Thursday, May 12, Chuck Brodsky 

For something more intimate — and a bit quirky — singer, songwriter, and baseball fan Chuck Brodsky will be in the spotlight on Thursday, May 12. Now an Asheville resident, for nearly 30 years, Chuck traveled the world with his acoustic guitar entertaining audiences with uniquely original songs about life. His laidback style delivers stories about odd people and strange situations; he champions underdogs and pokes fun at the ironies of modern life. He will make you smile, laugh, and above all think as you tap into his rhythm. To date, he has produced 11 CDs, and much of his music has been used in film and television. His latest album Gravity, Wings, And Heavy Things is due to be released this year. If we’re lucky, he might even sing some of his baseball songs, which have been included in the National Baseball Hall of Fame. As a folk singer, his music has often ranked among the most played by folk music radio stations. Be prepared to celebrate the goodness in people — the eccentric, the holy, the profound, the courageous, the inspiring, and the beautiful. The grains of social truth are sure to scratch at your outlook on life.


Thursday, May 19, Kenny George Band 

Southern rock is always a favorite among southerners, be they native or transplanted, and Kenny George Band will deliver that and more on Thursday, May 19. Coming out of Aiken, SC, this is a hard-working traveling band that averages 150 to 180 shows per year reaching Pennsylvania, Missouri, and all points in the Deep South. Kenny George is the lead guitarist who also writes the music and sings; Randy Borawski plays drums and harmonizes, Center Ely plays the steel guitar, and Brooks Andres plays bass. “Our goal has always been to connect with our audiences,” Kenny stressed. “Our music is honest and organic, and we deliberately avoid pretense. We may seem like a ragtag bunch, but there’s a passion, purpose and sincerity that underscores everything we do, and hopefully that’s apparent even the first time you hear us play.” If authentic rock ‘n’ roll influenced by classic country and presented with good ol’ Carolina showmanship is what gets you on your feet, be sure to check out Kenny George Band.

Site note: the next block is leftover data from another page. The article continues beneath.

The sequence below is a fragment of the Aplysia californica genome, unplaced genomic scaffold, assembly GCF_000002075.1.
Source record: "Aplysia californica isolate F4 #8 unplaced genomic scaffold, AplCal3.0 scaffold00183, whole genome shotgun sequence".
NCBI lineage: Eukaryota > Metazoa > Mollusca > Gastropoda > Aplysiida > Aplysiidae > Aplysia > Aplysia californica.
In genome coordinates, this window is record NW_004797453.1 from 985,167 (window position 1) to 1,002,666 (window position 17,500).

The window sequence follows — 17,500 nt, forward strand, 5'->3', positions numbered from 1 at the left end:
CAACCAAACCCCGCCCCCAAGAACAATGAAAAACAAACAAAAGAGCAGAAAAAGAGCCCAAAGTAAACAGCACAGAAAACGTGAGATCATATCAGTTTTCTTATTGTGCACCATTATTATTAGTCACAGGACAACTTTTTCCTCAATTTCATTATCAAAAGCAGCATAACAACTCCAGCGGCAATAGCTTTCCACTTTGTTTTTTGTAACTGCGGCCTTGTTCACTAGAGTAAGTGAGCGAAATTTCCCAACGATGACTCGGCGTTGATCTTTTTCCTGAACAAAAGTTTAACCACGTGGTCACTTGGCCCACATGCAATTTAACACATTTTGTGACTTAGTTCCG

Thursday, May 26, Brother Bluebird

Ending Tryon Fine Arts Center’s Spring 2022 Amphitheater Series on a sweet note will be Brother Bluebird, twin brothers with a youthful and harmonizing indie folk style that soothes the soul. Having sang together since they were children, Adam and Tim Reaves grew up in a musical family. Both went separate ways for a while, but in 2015 they found themselves once again near each other enough to rekindle the music that smoldered within both. Today, they are based out of Asheville and perform regionally. Together they write songs with meaningful lyrics about family, home, love, and loss and present them with harmony that only the closest blood kin — brothers — can master. This is music that grandmothers can enjoy along with their grandchildren who will listen for the words that reflect their own search for meaning and direction in life.


For more details for these concerts, as well as many other events at TFAC are available at Call 828-859-8322 with questions. The Box Office is open Tuesday – Friday 10 a.m.- 4 p.m. Masks are welcome at all events.